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What is the policy for ATC towers to notify aircraft the frequency they broadcast and monitor on has changed? How do they do it, if radio isn't available (because they just changed their frequency)?

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ATC frequencies don't change very often, but when they do they are planned well in advance. NOTAM's are issued ahead of time to let people know, and if the airport has ATIS they will include the new frequency on the ATIS.

If it is an enroute frequency, the other controllers will simply hand you off to the new frequency, and you don't even need to know about it ahead of time.

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  • $\begingroup$ Some airports change tower frequencies quite often, for example, when there are two tower controllers during busy times and only one the rest of the time. In class B and C airports you are almost always handed off to the tower by the ground or approach controller, so you don't need to know the tower frequency in advance. $\endgroup$
    – xpda
    Jan 13 '14 at 18:35
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    $\begingroup$ @xpda Well, those airports have multiple tower frequencies, and they are usually listed on the airport diagram. Also, B's and usually C's also have ATIS which report when they are running on a non-standard configuration (like "all tower frequencies combined on 119.1"). I took the question as asking about permanent changes. $\endgroup$
    – Lnafziger
    Jan 13 '14 at 18:38
  • $\begingroup$ True... the question is a little ambiguous. And usually they will talk on both frequencies when there is only one official frequency. $\endgroup$
    – xpda
    Jan 13 '14 at 18:43
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    $\begingroup$ @xpda usually you would just couple the frequencies and still use them as usual $\endgroup$
    – pcfreakxx
    Apr 8 at 11:26
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A Notice to Airmen (NOTAM) will be issued for the airport pending a charting change. If you subscribe to a charting service like Jeppesen, you will get a change notice from them and updated approach plates with the new frequency.

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    $\begingroup$ Note that frequency changes don't always coincide with the chart revision cycle (unfortunately) so very often the only way to know is to check the NOTAM's while we wait for the new chart to come out. $\endgroup$
    – Lnafziger
    Jan 13 '14 at 1:04
  • $\begingroup$ That was the intended meaning of my wording. The NOTAM will be issued and valid until the new charts are published. And yes, for sectionals that can be something like 6 months if I recall. Thanks for clarifying the meaning. $\endgroup$
    – casey
    Jan 13 '14 at 1:06
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The answers here already explain how the information might be disseminated to pilots if the change is planned well in advance. But what if conditions require changing the frequency in use without notice?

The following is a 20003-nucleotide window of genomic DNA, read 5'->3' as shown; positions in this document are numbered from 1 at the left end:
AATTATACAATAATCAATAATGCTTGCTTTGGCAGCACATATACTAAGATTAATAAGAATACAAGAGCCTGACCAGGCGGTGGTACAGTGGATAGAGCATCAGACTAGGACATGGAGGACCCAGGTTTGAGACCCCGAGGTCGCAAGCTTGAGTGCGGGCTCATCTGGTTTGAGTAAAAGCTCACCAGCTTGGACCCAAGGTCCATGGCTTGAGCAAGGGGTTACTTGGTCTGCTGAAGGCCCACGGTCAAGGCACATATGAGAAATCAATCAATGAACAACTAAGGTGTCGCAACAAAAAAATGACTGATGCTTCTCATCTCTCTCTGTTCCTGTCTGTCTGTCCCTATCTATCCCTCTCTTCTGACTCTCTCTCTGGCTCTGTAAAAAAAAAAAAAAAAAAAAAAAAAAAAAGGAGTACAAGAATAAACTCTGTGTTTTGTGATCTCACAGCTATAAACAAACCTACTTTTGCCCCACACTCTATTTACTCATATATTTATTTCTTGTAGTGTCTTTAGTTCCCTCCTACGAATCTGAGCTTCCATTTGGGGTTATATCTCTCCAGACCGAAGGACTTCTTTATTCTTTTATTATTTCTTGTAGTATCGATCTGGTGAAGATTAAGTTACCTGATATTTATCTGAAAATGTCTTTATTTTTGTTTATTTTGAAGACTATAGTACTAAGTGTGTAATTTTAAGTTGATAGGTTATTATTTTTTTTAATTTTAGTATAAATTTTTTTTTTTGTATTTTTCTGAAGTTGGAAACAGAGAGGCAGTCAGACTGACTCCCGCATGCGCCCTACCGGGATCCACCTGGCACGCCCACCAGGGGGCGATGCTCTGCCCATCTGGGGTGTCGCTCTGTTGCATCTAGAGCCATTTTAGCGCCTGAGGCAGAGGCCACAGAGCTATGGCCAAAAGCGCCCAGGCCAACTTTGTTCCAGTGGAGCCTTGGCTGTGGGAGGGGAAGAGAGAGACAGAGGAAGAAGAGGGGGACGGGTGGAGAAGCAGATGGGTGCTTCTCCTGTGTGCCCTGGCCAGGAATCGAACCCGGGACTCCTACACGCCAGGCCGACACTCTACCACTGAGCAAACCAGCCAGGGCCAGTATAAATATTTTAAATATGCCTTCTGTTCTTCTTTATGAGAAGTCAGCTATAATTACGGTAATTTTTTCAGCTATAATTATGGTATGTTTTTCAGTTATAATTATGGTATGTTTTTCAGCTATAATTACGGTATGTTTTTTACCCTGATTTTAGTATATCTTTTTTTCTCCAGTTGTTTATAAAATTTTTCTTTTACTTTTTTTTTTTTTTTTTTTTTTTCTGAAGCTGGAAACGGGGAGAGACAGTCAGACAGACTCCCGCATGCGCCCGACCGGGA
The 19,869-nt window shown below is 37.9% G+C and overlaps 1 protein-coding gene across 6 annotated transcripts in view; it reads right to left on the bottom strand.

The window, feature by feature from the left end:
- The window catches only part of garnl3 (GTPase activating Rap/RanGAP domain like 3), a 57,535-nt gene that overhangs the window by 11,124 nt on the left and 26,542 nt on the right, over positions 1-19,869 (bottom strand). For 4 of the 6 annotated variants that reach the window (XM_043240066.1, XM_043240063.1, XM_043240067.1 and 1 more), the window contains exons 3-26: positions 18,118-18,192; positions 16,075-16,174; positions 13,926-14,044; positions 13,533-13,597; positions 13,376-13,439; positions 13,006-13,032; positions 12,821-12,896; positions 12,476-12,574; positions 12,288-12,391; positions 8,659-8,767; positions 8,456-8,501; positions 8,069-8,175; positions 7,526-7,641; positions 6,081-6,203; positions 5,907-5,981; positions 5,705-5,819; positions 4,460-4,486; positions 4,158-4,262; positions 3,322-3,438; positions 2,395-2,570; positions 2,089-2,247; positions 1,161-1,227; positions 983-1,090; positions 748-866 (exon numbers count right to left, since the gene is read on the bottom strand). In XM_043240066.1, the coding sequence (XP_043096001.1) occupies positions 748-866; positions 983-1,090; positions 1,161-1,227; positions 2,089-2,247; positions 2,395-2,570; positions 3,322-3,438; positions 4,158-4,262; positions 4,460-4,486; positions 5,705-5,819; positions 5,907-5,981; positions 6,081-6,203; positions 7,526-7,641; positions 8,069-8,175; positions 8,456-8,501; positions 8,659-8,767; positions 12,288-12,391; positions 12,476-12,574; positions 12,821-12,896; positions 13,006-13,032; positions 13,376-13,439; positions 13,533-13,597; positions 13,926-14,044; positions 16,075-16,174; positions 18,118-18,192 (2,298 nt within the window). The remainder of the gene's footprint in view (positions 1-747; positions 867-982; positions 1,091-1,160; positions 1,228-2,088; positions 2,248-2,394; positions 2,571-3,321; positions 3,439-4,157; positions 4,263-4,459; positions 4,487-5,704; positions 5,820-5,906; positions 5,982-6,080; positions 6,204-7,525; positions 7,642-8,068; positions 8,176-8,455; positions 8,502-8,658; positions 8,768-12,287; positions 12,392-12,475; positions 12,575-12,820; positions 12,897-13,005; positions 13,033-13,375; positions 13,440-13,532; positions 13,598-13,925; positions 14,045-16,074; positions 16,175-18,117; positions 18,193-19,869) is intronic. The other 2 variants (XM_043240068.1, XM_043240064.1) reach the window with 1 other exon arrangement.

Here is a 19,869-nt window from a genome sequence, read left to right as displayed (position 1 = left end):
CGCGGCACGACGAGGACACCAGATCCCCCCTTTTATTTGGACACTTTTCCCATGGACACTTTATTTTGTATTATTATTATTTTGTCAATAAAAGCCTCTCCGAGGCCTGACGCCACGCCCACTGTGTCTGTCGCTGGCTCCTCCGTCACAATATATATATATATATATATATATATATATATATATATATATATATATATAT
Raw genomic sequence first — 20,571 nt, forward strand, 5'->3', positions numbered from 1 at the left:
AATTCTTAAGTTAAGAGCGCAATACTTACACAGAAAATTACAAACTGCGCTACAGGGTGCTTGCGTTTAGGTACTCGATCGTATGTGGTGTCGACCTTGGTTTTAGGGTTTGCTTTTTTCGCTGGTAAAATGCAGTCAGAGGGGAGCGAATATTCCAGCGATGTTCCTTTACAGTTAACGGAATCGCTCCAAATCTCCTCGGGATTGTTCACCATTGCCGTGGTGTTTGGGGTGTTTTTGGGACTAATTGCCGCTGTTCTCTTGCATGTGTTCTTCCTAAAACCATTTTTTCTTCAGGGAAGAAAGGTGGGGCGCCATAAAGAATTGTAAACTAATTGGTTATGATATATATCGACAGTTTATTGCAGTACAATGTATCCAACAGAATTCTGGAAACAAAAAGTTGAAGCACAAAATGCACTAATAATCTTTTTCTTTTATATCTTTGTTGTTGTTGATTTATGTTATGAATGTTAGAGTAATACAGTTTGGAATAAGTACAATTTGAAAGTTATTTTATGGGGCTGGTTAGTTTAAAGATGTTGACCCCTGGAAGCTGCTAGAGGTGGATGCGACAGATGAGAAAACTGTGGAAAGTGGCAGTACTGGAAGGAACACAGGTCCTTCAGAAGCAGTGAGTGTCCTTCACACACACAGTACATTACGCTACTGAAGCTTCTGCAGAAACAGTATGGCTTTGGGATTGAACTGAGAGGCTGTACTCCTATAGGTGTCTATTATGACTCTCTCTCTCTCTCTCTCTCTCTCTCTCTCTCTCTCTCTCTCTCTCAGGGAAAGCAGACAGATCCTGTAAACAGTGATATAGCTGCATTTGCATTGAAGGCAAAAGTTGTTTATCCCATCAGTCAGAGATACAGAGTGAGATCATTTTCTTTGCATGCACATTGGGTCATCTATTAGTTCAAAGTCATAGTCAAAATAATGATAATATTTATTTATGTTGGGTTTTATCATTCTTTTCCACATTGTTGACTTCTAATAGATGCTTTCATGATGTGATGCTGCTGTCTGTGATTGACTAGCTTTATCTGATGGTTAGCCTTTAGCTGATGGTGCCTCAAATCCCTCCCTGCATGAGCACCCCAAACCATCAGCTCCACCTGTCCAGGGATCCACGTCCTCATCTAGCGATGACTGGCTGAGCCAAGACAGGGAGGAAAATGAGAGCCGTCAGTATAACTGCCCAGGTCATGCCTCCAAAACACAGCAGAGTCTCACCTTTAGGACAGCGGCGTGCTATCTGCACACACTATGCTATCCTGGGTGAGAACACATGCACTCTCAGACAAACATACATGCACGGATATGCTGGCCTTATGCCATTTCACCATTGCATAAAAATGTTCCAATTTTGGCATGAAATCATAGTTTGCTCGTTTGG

Many facilities have backup equipment for each frequency. If the controller determines that a problem with radio communications is on the ATC side (e.g. if they suddenly can't get a response from multiple aircraft) they can switch to the backup equipment and hope that works.

If the backup equipment doesn't solve the problem, many facilities have multiple frequencies they can pull up. Generally each control position is able to immediately change which frequencies it uses—these will not be manually tunable, but based on the pre-set frequencies that are hardwired to individual transmitters and receivers. Sometimes a frequency may be allotted to a facility for explicit use as a backup, while in other cases it may be a lesser-used or historically-used frequency; for example, one sector at my facility has a main radar control frequency, a secondary frequency, a frequency dedicated for guiding aircraft to the runway by vectors alone, and a "remote" frequency whose transmitter and receiver are located at a satellite airport. If aircraft are in range, any one of those frequencies may be used to communicate in an unusual situation. Generally each control position (each radar "scope" or "sector") will have one or more dedicated frequencies, but during times of slower traffic multiple positions may be combined and worked by a single controller; then all of the other frequencies become available for backup use. (This would probably only work in the approach and tower environments; in the enroute environment the transmitter sites would be too spread out to back each other up.)

So how do controllers tell pilots which frequency to use? Step one is to broadcast "in the blind" on the old frequency (on the off-chance it still works) and on the guard frequencies 121.5 and 243.0. In the US, the phraseology is Change to my frequency XXX.XX. Then the controller will coordinate with surrounding facilities/sectors and tell them to use the backup frequency instead of the normal one, and if possible/relevant will ask the tower advertise the backup frequency on the ATIS.

And finally, for a control tower in particular, there are portable tunable emergency radios stationed in the tower cab for use during an evacuation. The idea is that the controllers would grab the radios on their way down the stairs and would be able to provide rudimentary services once away from the building; of course they could also be used from within the building without evacuating. We've used ours that way when our main frequency was out of service: we tuned the portable radio to the main frequency, and if any pilots called on that frequency we would tell them to use the other one. (Again, due to the distances, this option is less useful for large approach controls and enroute centers.)

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